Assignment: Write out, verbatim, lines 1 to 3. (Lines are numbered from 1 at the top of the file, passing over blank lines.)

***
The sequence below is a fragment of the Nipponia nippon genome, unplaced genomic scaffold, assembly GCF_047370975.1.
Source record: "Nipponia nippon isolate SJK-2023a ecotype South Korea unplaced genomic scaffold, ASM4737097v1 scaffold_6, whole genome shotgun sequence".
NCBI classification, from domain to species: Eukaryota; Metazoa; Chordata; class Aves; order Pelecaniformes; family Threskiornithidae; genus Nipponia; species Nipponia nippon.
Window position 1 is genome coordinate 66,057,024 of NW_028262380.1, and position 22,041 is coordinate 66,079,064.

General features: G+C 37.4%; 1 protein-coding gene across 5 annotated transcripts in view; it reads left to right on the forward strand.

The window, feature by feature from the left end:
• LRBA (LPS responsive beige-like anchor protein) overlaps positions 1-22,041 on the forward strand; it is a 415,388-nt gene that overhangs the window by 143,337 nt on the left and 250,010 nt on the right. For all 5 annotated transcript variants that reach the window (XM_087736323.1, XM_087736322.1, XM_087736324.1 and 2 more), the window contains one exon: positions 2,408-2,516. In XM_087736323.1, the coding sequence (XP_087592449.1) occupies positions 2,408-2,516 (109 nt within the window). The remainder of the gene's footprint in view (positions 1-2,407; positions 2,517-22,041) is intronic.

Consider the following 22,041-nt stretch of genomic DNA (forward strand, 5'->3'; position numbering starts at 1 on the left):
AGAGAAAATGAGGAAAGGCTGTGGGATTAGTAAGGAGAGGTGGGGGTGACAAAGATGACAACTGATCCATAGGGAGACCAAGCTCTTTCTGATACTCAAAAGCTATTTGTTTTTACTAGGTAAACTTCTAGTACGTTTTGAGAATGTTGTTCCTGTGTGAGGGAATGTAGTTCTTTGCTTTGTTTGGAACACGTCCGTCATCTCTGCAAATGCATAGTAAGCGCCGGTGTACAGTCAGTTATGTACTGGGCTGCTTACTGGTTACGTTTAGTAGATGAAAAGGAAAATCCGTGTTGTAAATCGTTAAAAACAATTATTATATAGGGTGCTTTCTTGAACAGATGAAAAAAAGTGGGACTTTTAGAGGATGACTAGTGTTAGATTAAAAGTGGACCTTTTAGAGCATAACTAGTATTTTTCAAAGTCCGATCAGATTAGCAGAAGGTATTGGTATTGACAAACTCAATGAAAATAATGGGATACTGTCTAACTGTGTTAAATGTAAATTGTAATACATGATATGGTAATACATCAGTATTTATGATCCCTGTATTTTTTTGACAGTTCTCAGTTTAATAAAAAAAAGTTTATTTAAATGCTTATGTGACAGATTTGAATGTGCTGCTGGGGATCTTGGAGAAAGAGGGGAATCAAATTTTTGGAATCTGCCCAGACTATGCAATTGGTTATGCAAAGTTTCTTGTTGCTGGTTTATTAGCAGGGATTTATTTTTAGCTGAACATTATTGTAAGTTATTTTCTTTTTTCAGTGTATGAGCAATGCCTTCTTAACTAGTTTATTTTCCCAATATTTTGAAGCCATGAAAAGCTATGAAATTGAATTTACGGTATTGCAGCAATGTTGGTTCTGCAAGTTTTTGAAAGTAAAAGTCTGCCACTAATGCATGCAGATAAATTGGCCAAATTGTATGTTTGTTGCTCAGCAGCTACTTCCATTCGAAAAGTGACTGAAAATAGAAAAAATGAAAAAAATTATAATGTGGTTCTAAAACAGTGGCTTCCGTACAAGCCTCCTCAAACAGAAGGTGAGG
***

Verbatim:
The sequence below is a fragment of the Nipponia nippon genome, unplaced genomic scaffold, assembly GCF_047370975.1.
Source record: "Nipponia nippon isolate SJK-2023a ecotype South Korea unplaced genomic scaffold, ASM4737097v1 scaffold_6, whole genome shotgun sequence".
NCBI classification, from domain to species: Eukaryota; Metazoa; Chordata; class Aves; order Pelecaniformes; family Threskiornithidae; genus Nipponia; species Nipponia nippon.